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MIKE WALDEN COLUMN: Should we revive the idea of a negative income tax?

Income inequality, poverty, hunger, unemployment — these are all issues that have been with us for a while but became worse during the pandemic. The various stimulus bills tried to help, and currently Congress is considering legislation that would make more permanent changes to addressing the challenges.

Mike Walden

However, it’s not as if we haven’t been engaged in helping alleviate economic stress. In my recently published book, Real Solutions: Common Sense Ideas for Solving Our Most Pressing Problems, I identified 92 individual poverty programs operated by 52 different agencies of the federal government and collectively spending almost $1 trillion annually. Unfortunately, each program has its own rules and there can be little coordination among the programs.

There are also major administrative costs with these programs, usually at the rate of 15 to 20 percent of the total agency budget, with some as high as 40 percent. Obviously, this means less money going to recipients.

Another problem with several of the programs is the existence of a “tax cliff.” A tax cliff occurs when additional income earned by the recipient results in a big drop in help from the program. Sometimes the value of assistance drops more than 100 percent for every extra dollar earned by the recipient. In other words, if the recipient earns an additional $1,000 by working more, they may lose more than $1,000 in program benefits. Obviously, a tax cliff reduces the incentive of the recipient to become economically self-sufficient.

What all this means is that not only do we need a commitment to helping households in poverty, but we also need to have a logical and coordinated process for delivering that help, and in a way that still leaves an incentive for the recipient to ultimately become self-supporting.

Fortunately, many say there is such a system, the idea of which has been around for almost fifty years. It’s called a “negative income tax,” or NIT. Maybe it’s time to revive that idea.

Here’s how an NIT works. All households file an income tax return that lists their earnings and members of the household including dependents. The IRS compares the household earnings against the income deemed necessary to achieve some agreed-upon standard of living for the household. If the household’s earnings exceed the minimum income standard, then they pay income taxes as usual.

However, if the household’s earnings are less than the minimum income standard, then the IRS sends money to the household. The money could be sent in one lump sum, although a better approach would be monthly payments. Notice, this money is not a tax refund. A refund occurs when a household has paid too much taxes and has the excess returned.

Importantly, the NIT would be structured to preserve financial incentives for the household. This means if the household earns more, the amount of the funds received from the IRS would drop, but by much less than the extra earnings. Some plans recommend a reduction of 50 cents for every additional dollar of earnings.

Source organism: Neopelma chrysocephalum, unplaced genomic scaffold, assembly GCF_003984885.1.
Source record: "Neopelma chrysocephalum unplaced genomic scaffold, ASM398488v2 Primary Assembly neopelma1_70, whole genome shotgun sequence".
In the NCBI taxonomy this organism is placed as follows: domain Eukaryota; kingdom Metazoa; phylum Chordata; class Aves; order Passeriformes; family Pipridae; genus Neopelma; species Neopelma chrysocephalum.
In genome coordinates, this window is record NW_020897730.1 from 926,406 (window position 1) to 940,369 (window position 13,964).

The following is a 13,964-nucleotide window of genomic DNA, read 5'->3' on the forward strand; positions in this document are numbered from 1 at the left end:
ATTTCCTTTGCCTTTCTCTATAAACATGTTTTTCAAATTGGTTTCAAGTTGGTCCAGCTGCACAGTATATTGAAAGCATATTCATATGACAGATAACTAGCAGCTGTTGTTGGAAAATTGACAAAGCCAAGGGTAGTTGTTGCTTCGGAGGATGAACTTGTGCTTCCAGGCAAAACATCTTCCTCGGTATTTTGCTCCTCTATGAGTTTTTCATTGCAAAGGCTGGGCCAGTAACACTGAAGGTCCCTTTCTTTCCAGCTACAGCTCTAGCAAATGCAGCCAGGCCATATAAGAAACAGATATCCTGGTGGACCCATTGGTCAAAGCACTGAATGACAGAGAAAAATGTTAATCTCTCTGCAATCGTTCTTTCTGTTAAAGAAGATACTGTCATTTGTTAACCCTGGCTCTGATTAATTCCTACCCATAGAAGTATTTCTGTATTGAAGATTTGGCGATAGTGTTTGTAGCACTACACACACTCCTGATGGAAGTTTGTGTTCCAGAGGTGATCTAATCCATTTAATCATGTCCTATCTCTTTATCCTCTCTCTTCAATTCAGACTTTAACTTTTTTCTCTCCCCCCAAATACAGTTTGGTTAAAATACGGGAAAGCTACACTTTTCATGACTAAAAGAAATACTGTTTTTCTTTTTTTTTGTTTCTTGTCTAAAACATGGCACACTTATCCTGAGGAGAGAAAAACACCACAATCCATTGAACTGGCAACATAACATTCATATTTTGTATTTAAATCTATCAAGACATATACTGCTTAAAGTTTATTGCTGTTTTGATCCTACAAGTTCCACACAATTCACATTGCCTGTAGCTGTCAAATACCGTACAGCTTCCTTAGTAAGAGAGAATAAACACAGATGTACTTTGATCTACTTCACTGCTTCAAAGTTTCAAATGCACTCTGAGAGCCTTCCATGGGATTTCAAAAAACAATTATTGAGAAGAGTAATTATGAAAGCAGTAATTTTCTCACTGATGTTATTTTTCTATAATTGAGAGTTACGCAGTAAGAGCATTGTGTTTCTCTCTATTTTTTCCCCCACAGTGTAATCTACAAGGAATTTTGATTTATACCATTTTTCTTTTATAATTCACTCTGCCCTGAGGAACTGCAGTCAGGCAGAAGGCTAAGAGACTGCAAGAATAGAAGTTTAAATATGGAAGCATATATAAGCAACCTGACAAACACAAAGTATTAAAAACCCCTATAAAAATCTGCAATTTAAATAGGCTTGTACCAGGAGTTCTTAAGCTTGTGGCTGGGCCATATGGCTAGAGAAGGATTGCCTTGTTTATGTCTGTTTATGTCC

Preserving the incentive to earn more would mean more households would qualify for payments from the IRS than are receiving some form of poverty assistance today. However, with the incentive to earn more, over time many of these households would move to self-sufficiency.

Two big plus points for the NIT are its low administration costs and flexibility. A similar program the IRS currently operates has administrative costs of only 1.5 percent. The NIT could be set up to quickly adjust to a household’s circumstances. When a household’s earnings change — either up or down — an interim income tax form could be filed allowing the NIT payments to be adjusted. Alternatively, employers could be required to send information about hirings, firings and payment adjustments to the IRS.

Financial help via the NIT could be brought into the 21st century by issuing debit cards to recipients. The cards could be replenished each month, and when adjustments to the amounts are needed, they can quickly be reflected in the cards.

One reason there are so many federal poverty programs is that each addresses a different aspect of poverty, such as hunger, housing, energy costs, etc. The simplest NIT program would eliminate these categories and just provide households cash via the NIT debit cards. It would then be up to households to decide how to use the cash.

While this would be the simplest and most straightforward approach, there are some who think controls should be placed on how recipients use public financial assistance. Such control could be accomplished by issuing several NIT debit cards, with the amounts on each card limited to certain expenditures, like food, housing, transportation, etc.

How does the NIT compare to a universal guaranteed income (UGI)? While there are many versions of the UGI, the most common gives recipients a certain amount of cash with no strings attached. Some versions provide almost everyone the cash regardless of their income. Obviously, the NIT is more restrictive as well as directed to those with the most need.

The political environment seems to be set for a renewed focus on economic challenges faced by a large part of our society, but in particular those who live in or near poverty. Now might be the perfect time to restructure how we provide help to those households. Should the idea of a negative income tax be part of that restructuring? You decide.

Dr. Mike Walden is a Reynolds Distinguished Professor Emeritus in the Department of Agricultural and Resource Economics at North Carolina State University.